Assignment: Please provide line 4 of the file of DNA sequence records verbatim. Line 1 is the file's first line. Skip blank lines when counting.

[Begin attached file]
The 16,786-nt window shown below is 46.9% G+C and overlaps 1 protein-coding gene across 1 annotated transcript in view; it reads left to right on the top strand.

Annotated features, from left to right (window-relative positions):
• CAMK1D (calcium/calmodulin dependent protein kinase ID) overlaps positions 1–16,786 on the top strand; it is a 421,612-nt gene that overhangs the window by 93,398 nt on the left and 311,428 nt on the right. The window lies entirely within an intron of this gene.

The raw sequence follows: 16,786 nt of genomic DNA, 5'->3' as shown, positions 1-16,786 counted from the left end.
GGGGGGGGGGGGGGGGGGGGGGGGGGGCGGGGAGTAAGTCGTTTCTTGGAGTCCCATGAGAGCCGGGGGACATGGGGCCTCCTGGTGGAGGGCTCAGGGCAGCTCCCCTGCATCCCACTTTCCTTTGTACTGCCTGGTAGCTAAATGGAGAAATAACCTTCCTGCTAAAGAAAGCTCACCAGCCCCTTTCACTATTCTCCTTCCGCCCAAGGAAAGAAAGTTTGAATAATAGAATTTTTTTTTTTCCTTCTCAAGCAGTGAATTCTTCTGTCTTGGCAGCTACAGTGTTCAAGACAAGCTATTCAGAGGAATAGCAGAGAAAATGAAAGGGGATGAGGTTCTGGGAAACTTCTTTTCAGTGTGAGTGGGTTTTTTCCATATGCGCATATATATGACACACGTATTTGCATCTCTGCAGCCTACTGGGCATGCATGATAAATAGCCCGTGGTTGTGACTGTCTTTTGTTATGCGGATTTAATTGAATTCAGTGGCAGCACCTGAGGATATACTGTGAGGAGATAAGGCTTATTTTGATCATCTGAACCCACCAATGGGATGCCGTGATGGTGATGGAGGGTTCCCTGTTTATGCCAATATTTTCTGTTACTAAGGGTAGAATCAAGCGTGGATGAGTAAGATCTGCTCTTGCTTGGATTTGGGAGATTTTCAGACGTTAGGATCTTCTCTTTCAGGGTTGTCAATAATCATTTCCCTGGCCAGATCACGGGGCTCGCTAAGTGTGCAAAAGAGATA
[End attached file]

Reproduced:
The raw sequence follows: 16,786 nt of genomic DNA, 5'->3' as shown, positions 1-16,786 counted from the left end.